1. What are some of the screening tools you can use to determine cognitive impairment in the ED? Select all that apply.
2. Which of the following tests is NOT indicated on a routine basis in every delirious patient evaluated in the ED?
3. A 72 year old man presents to the ED with a two-day history of altered mental status. His wife tells you, “sometimes he doesn’t seem so bad but other times he is really out of it”. On physical exam, he is afebrile with normal vital signs. He is somewhat anxious but oriented to person, place, and year. He seems easily distracted and has trouble focusing on the interview. You perform a comprehensive evaluation that consists of a head CT, lumbar puncture, ECG, chest x-ray, and a comprehensive set of labs including a metabolic and infectious workout -- all of which are unremarkable. What is the next step in management of this patient?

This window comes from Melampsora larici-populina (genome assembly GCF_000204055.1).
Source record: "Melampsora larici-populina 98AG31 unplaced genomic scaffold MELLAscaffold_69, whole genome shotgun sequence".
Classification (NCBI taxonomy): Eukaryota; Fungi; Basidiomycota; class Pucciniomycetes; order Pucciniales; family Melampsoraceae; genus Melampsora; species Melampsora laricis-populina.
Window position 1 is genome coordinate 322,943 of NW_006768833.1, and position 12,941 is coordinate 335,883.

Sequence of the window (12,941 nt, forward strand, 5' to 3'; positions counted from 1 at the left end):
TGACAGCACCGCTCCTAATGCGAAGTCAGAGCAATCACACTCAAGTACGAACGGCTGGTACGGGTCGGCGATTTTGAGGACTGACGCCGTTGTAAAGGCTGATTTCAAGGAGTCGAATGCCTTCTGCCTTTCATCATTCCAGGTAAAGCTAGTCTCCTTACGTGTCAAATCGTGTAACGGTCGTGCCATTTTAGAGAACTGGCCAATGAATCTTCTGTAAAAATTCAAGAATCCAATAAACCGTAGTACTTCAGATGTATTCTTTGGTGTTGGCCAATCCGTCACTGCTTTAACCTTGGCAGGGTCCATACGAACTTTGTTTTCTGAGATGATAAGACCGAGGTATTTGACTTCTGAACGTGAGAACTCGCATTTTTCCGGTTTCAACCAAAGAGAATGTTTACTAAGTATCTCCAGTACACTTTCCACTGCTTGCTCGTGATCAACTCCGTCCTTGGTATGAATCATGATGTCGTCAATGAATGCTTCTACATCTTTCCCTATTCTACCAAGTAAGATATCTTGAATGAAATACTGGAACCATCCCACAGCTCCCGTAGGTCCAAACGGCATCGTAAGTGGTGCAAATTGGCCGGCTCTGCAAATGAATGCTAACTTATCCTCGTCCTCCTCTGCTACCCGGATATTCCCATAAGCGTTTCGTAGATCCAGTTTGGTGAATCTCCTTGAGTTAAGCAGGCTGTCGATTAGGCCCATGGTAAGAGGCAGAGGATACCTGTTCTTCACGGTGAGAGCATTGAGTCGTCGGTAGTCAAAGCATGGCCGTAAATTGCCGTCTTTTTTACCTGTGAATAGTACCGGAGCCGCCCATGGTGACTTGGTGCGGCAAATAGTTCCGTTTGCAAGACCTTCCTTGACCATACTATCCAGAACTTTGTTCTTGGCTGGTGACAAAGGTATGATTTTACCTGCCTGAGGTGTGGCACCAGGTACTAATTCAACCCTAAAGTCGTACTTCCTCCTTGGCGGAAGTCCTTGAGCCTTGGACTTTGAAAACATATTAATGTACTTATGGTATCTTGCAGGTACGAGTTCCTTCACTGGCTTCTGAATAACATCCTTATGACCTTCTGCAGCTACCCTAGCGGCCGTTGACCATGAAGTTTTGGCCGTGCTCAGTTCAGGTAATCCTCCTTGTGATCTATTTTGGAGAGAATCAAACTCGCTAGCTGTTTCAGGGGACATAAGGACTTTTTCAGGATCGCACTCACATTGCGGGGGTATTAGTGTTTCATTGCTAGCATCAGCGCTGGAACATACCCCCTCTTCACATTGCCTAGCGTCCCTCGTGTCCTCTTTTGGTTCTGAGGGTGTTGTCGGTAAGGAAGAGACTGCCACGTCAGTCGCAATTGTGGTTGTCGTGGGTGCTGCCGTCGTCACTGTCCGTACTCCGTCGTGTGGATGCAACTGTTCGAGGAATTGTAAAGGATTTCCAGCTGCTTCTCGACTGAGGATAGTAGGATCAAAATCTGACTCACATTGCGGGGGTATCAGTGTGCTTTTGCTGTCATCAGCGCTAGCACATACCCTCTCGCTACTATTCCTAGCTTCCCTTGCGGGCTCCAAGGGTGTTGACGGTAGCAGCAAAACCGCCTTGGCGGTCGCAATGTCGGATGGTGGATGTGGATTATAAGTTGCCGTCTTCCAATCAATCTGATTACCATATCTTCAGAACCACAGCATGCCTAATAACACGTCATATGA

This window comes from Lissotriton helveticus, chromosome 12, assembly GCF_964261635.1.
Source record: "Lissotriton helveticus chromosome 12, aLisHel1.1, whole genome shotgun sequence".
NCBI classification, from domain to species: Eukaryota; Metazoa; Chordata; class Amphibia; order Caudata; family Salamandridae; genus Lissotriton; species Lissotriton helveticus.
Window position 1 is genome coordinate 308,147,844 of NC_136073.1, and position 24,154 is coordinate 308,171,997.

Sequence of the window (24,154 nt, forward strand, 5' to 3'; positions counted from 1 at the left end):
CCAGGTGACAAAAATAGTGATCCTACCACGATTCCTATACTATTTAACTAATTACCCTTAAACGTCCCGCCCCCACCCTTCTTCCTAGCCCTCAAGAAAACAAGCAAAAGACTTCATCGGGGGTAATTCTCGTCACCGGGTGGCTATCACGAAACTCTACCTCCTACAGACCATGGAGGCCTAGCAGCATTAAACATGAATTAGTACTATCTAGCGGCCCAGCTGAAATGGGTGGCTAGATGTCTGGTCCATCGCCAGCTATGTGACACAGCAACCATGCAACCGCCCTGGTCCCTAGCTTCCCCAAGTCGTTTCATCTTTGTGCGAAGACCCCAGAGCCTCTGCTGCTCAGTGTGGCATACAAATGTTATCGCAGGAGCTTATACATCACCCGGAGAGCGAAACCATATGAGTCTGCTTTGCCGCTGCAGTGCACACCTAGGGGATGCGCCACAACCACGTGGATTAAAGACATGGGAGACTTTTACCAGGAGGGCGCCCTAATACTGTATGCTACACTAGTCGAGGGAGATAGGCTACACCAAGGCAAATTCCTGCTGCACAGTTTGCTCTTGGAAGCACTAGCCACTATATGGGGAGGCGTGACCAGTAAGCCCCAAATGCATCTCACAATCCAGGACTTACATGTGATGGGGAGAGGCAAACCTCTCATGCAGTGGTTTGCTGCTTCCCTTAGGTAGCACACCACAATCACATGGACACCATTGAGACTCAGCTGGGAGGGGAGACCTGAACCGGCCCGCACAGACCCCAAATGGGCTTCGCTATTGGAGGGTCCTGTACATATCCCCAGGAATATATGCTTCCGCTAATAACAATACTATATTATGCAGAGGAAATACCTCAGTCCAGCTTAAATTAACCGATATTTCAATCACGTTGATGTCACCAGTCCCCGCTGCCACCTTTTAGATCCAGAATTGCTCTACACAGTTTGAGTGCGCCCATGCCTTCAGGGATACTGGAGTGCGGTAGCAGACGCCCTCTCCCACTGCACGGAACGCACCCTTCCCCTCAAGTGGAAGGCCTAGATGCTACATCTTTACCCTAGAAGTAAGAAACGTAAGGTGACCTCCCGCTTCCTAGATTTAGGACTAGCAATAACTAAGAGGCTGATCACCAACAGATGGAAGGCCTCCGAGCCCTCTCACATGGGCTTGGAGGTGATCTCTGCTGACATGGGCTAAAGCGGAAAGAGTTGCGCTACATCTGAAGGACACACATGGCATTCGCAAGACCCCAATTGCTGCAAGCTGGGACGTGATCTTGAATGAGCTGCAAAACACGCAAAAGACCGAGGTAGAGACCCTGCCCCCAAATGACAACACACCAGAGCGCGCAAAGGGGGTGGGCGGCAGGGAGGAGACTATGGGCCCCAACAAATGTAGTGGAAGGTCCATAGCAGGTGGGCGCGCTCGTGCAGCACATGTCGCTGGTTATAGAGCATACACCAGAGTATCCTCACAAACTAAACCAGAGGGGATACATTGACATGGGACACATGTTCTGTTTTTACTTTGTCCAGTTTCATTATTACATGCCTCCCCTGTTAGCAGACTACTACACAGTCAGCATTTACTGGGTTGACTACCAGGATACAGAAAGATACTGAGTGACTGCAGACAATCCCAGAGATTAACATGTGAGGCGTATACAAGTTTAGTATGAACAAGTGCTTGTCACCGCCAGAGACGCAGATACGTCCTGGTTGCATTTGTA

4. Approximately what proportion of delirium is recognized by ED physicians?
5. Mr. Jackson is an 89-year-old man who presented to the emergency department with delirium. He was not recognized as delirious by the ED physician, he appeared well with stable vital signs. After a brief and unremarkable evaluation, he was discharged home. Which statement best described Mr. Jackson's 90-day mortality risk based on the presence of his delirium?